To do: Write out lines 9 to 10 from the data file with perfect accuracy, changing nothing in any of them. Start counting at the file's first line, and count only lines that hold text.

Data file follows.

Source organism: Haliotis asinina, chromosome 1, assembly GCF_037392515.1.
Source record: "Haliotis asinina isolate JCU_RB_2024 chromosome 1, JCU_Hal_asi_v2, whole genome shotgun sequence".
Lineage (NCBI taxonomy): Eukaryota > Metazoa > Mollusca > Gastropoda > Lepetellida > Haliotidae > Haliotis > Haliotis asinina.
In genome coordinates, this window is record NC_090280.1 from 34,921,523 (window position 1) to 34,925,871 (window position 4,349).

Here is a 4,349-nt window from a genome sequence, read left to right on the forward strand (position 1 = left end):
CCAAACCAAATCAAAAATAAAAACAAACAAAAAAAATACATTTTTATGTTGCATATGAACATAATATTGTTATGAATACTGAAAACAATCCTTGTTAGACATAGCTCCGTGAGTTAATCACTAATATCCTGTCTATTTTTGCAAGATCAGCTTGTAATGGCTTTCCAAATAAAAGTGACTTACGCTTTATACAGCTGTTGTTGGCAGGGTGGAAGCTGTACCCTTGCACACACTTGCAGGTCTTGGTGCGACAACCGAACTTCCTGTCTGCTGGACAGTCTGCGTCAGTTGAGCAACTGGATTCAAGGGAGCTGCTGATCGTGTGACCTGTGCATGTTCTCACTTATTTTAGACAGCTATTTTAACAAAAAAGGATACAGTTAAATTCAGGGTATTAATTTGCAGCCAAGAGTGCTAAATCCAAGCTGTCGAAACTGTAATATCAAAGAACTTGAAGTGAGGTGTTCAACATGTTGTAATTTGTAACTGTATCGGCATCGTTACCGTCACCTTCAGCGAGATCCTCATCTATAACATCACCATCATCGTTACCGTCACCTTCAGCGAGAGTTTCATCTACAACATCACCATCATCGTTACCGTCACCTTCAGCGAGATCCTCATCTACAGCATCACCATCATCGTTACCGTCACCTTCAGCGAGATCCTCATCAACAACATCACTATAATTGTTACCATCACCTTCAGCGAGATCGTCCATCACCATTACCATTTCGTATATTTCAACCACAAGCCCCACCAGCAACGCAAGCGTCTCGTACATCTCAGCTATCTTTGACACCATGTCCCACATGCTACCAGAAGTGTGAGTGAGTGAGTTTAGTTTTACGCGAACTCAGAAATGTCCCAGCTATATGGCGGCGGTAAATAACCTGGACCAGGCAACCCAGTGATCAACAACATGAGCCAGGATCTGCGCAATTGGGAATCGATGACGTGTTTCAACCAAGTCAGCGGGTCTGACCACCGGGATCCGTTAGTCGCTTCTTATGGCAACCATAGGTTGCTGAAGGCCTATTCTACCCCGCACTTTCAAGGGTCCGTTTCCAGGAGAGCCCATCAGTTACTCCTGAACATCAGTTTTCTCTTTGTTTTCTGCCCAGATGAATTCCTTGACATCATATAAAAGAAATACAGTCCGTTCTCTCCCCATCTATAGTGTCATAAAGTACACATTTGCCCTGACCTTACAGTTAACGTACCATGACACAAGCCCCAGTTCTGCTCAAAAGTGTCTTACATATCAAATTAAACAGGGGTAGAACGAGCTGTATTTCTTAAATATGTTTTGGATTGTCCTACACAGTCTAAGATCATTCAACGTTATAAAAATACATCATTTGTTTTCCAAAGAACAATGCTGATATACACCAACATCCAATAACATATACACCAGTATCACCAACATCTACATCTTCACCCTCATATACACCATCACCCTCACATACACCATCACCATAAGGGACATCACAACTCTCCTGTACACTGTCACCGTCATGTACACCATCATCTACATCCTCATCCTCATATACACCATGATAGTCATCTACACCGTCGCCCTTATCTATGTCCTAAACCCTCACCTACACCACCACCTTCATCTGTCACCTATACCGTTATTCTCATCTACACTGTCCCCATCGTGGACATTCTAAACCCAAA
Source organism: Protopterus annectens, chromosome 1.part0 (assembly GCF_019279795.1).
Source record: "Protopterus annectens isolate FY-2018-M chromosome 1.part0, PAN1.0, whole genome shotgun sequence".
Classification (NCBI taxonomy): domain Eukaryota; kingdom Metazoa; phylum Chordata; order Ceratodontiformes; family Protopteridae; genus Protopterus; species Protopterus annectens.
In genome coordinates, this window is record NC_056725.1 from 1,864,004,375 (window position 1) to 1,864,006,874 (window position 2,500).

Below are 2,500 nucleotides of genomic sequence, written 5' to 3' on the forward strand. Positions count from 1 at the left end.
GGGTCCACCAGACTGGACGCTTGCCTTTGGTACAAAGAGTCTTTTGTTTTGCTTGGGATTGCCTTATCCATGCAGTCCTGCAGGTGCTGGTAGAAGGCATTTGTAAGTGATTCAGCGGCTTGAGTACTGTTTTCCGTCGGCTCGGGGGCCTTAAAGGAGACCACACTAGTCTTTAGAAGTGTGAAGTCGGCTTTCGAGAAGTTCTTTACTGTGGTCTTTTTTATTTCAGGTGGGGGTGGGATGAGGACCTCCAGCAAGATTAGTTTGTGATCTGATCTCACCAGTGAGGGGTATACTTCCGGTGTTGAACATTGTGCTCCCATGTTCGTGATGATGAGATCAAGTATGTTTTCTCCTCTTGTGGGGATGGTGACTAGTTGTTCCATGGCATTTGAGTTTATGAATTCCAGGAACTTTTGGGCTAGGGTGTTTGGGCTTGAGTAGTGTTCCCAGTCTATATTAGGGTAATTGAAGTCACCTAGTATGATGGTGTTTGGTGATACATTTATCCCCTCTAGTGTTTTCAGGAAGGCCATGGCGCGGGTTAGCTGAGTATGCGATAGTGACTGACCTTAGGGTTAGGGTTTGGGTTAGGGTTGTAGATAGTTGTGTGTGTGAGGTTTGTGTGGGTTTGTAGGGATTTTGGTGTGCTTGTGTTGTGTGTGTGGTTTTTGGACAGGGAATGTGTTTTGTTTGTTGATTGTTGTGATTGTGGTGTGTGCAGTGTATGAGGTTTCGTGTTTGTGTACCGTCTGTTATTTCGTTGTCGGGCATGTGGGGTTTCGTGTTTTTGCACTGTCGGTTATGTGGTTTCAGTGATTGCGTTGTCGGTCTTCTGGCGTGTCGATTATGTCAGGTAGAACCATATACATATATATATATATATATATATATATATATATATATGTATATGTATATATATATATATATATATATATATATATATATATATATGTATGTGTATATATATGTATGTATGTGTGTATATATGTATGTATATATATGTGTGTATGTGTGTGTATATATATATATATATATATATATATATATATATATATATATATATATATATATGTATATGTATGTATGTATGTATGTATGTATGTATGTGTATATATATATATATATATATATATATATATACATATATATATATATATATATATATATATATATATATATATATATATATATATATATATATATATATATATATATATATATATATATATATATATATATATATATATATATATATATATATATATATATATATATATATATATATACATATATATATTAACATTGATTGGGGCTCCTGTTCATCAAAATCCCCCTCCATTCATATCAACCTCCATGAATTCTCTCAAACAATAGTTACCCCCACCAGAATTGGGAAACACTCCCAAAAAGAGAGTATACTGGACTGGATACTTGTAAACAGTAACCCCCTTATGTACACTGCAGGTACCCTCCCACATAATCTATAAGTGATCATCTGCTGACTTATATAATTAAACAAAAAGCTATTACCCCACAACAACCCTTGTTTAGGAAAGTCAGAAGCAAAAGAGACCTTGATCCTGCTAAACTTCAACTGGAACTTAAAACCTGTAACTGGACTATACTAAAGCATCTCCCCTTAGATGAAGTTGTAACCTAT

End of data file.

Classification (NCBI taxonomy): domain Eukaryota; kingdom Metazoa; phylum Chordata; order Ceratodontiformes; family Protopteridae; genus Protopterus; species Protopterus annectens.
In genome coordinates, this window is record NC_056725.1 from 1,864,004,375 (window position 1) to 1,864,006,874 (window position 2,500).